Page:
I am an avid reader of sports related literature, be it autobiographies, sporting history of great champions or research and analysis of why some are so successful.
I myself got into serious competitive cycling following reading Chris Boardman’s first autobiography, in which one line has always stuck out. His view was that to succeed in Cycling it was , “98% hard work…” Now I knew i didn’t have much ‘talent’ (*we will explore that later!) in other coordination sports, I wasn’t bad, but in no way stand out. Although what I know i did have was an insatiable ability to work hard and train. Johnny Wilkinson was always quoted as saying he was training, kicking balls, on Christmas day as ‘his competition would be’. The reality is no days they probably are ! That statement though demonstrated the dedication required to succeed.
I personally have taken that ‘dedication’ as my mantra and have tried to ‘out work’ and out train to ensure I could do well. I’ve done okay, but in no way am I a ‘great champion’ in the ilk of a Greg Lemond, Miguel Indurain or other.
Why is that?
I always put it down to 3 things:
- I was never focused enough, My diet strayed too often,
- I was not SMART enough in my goals – single mindedly targeting my best area of success early on
- I hadnt accumulated the much vaunted ’10k hours’ of true champions.
This last point comes from some research that was actually done on Violinists and then extrapolated to sports, with people such as Tiger Woods, Lewis Hamilton, Jensen Button , the William’s sisters etc etc being held up as ‘proof’ that it was all in the practice, hours put in and work rate of these elite athletes was the ‘secret’ to their success.
This is something Matthew Syed (former GB table tennis player) and now successful author much supports in 2 of his books. Books I thoroughly enjoyed and did too ‘buy into’. Effectively the ‘environmental’ factors contribute much more to success than any innate genetic or other predisposition. One he uses with the example of himself, where he came from in Reading and the associated Table Tennis club, produced more of the GB’s top layers than by sheer math said they should!
But, is it really that simple? If so why do Ethiopa & Kenya and the celebrated Rift Valley produce a massively disproportionate number of elite distance runners? Why are the tiny islands (relatively) of Jamaica and Bermuda so good at producing Sprinters?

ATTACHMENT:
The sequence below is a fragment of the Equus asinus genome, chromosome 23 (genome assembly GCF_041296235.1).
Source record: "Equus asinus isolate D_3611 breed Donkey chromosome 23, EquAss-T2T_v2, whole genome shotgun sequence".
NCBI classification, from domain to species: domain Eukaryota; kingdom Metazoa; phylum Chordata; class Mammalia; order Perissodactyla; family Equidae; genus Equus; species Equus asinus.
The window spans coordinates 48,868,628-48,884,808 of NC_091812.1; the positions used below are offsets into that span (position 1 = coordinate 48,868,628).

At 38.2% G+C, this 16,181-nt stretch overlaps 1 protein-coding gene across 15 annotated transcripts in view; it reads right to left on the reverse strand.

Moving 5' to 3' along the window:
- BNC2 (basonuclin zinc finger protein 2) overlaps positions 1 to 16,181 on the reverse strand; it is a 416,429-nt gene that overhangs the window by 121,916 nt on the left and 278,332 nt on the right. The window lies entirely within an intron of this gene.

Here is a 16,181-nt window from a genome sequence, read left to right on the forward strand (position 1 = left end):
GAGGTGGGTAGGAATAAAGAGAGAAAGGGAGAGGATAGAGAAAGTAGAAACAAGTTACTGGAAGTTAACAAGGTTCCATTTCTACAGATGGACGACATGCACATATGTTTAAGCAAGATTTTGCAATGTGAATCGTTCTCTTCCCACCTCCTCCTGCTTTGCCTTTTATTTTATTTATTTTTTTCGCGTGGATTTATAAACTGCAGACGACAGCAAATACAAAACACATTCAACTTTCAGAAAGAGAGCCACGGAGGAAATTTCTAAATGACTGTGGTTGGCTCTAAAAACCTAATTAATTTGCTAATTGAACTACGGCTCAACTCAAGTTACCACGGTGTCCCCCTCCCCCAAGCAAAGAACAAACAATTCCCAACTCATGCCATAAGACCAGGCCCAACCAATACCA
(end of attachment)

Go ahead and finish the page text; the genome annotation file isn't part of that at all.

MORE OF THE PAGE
Recently whilst reading ‘The Sports Gene’ by David Esptein, it became clear to me there are indeed genetic factors at play. Much research was done on athletes in both of the above locations, as well as many others.
Jamiacan sprinters are in virtually all cases descended from a relatively small genetic line, that can be dated back hundreds of years, and all, bar none share significant genetic traits (genotypes) that apparently predispose them to being ‘fast’. the same is True of the Ethipoians and Kenyans, who have over thousands of years developed slightly longer legs to body ratio, but also very slender calfs that massively improves running economy.
Coming back to the sports of my choosing, we look at Greg Lemond who was often vaunted of having the highest VO2 max of any tested athlete, a proportion (large) of this is genetically linked. We all know certain diseases are genetically linked, so of course our predisposition to success in other areas is. Even our innate ‘drive’ is driven by our Genes. Within David Epstein’s book he cites a study done on mice, whereby they identified ‘runners’ and ‘non runners’ (*Mice habitually like to explore at night). The high runners – those with it seemed inbuilt ‘drive’ to run more were bred, as were thsoe with lower ‘drive’ the slow runners. In just a few generations the ‘runners’ were running 7x more than the non runners!
So what does it all mean?
My ‘take’ on all this is relatively simple:
- Each of us has a unique genotype that could predispose us to be better / worse at certain athletic (and other) endeavours.
- Understanding this and how to utilise what it tells us COULD help us maximise what we get out of our sporting pursuits
- There is STILL no substitute for hard work!
All of the above was why i trained to become a DNAFit expert (www,dnafit.com). I was interested in seeing what my own, and my athletes genetic make up said about us, but importantly HOW to maiximse our potential through ‘SMART’ training, recovery and nutrition.
Below is my own ‘Genetic results’
There is a raft of other information provided via the testing procedure, and work with your DNAFit expert (me!) to understand how to apply it.
For example, my genotype indicates that I have a slight balance of Endurance to Power genes. So what does this mean – Firstly it DOES not mean necessarily I will be ‘better’ at endurance (although that is my chosen area!) It means that to maximise my potential results I should focus on 60% ENDURANCE based training and 40% POWER based (intervals over FTP in the cycling / Triathlon world). SO if i was to do 5 training sessions a week, I should do 3 Endurance and 2 interval sessions. Also I should space them well as my recover form hard sessions is less good than others
The diet ‘type’ info is massively insightful with some excellent provision of recipes and supporting information .
The applicability is wide, be it in Sport or even in every day life. Its NOT an ‘answer’ its one of many pieces in the complex jigsaw puzzle of marginal gains to maximise success.
Interested in learning more about DNAFit or how to apply it within your training regime drop me a line